When Apple introduces a Mac new OS X, it often takes the opportunity to freshen up existing applications, adding capabilities or improving the way things get done.
Such is the case in Leopard with two OS X mainstays - Safari and Automator. Let's examine what's new with Mac OS X 10.5's built-in web browser.
Of all the changes introduced by Leopard, the version of Safari that ships with the new OS may hold the least mystery. That's because Safari 3.0 became available as a public beta back in June, so most of its features are widely know.
There's really only one big difference between the Safari 3.0 on Tiger and the full version Safari 3.0 included with OS X 10.5, and that's the Open This Page In Dashboard toolbar button. Using this feature, you can turn a portion of any Web page into a Dashboard widget.
The big changes
Create web clips As mentioned, you can now create your own Dashboard widgets from web pages in Safari. The idea here is that you can use this feature to save yourself needless trips to your browser just to check a specific portion of a web page for updates - checking sports scores on one part of a BBC news page, for example. Just use this feature to turn that section of the web page into a Dashboard widget, press F12, and you can quickly scan for updates.
The process is quite simple: click on the Open This Page In Dashboard toolbar button in Safari, and the page will dim, except for a white rectangle. Move your mouse until the rectangle is over the area you'd like to make into a Web Clip, then click the mouse button. When you click, you'll see a series of adjustment circles appear on the rectangle; drag these to fine tune the selection area, then click on the Add button.
When you click Add, Dashboard will open, displaying your newly created widget. You can then click on the widget's info ("i") button to choose a theme for your widget.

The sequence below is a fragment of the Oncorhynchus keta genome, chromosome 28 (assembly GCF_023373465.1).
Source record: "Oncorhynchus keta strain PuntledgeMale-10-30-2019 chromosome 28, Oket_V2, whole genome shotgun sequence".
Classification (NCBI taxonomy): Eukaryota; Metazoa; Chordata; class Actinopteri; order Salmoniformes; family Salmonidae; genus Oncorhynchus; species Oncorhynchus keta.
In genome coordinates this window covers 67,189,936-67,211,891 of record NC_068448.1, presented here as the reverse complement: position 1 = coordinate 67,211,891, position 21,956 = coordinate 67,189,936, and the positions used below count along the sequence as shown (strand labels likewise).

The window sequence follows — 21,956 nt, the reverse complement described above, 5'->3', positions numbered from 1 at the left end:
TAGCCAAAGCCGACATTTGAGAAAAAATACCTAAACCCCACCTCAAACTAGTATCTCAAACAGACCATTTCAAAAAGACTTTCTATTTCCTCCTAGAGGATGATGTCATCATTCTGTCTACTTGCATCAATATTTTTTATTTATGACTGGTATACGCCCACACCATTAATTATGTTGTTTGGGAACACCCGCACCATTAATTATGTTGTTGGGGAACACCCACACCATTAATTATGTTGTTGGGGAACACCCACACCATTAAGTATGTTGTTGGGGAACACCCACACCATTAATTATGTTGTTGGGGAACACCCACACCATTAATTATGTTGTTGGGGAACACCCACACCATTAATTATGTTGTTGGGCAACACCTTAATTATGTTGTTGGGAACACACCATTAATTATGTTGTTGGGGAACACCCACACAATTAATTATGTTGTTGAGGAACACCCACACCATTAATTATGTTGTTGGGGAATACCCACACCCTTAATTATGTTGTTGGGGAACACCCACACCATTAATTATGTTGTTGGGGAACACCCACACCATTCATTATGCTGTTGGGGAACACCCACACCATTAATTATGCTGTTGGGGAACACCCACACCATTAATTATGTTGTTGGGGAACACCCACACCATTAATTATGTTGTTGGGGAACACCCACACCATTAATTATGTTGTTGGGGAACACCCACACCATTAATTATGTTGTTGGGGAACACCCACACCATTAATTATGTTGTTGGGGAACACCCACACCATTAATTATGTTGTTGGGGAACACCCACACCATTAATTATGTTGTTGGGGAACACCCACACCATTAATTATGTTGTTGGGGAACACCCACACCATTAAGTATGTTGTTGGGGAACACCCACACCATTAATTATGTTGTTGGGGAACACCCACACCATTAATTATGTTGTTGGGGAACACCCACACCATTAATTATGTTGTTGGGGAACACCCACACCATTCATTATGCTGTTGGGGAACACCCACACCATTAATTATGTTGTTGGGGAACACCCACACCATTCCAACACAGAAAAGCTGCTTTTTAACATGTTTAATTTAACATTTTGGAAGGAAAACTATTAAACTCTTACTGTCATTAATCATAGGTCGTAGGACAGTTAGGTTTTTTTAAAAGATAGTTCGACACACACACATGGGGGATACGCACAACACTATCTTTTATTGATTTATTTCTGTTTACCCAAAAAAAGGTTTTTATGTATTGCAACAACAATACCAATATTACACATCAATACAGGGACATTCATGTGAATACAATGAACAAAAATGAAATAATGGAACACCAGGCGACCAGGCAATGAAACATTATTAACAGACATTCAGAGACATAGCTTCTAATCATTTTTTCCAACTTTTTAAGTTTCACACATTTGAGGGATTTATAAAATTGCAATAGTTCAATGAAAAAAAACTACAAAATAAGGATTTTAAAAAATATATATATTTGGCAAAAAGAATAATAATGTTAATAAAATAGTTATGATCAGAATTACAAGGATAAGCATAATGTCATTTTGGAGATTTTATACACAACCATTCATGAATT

And that's all there is to it - as long as you leave your widget open. Unfortunately, there's no way to save a user-created widget, so if you close the widget (by clicking on its "x" indicator), you'll have to start the whole process again.
Improved search Searching in Safari is now dynamic. Instead of searching after entering your entire search term, Safari searches as you type (after you press Command-F). As you type characters, Safari highlights all the matching terms on the page, reducing the list of matches as you type more characters. It also shows you all instances of your search term instead of making you cycle through them.
Bookmark groups of tabs You can now create a bookmark from a group of tabs, as you can with Firefox. For example, assume you've been browsing the web for a couple hours, and realise it'd be great to have your current assortment of tabs (say six of them) available as a group for future use. All you need to do is select Bookmarks -> Add Bookmark For These 6 Tabs, and then name the bookmark.
Recover from mistakes Safari's History menu now includes a Reopen Last Closed Window menu item. You'll say thank you for this handy feature every time you get overly aggressive with Command-W - no longer will you have to retrace your steps to get back to the page you were viewing. Instead, just use History -> Reopen Last Closed Window, and your last-viewed page will open up again.
Need to go even further back in time? Safari 3.0 also adds a Reopen All Windows From Last Session item as well. And yes, it does exactly what it claims to do - reopening all windows (and tabs) that you had open when you last quit Safari.
Prevent mistakes Safari has a new feature aimed at stopping you from doing something silly. It will now warn you if you click the red close box when you have more than one tab open. (It will also warn you if you try to close a tab or window with text entered in a web form.)
Make history disappear If you don't like the thought that every page you've visited is saved indefinitely, you'll love the new settings in Safari, which adds the ability to auto-expire your browsing history over time via its preferences. You can choose to clear entries from the history file after a day, a week, two weeks, a month, a year, or manually.
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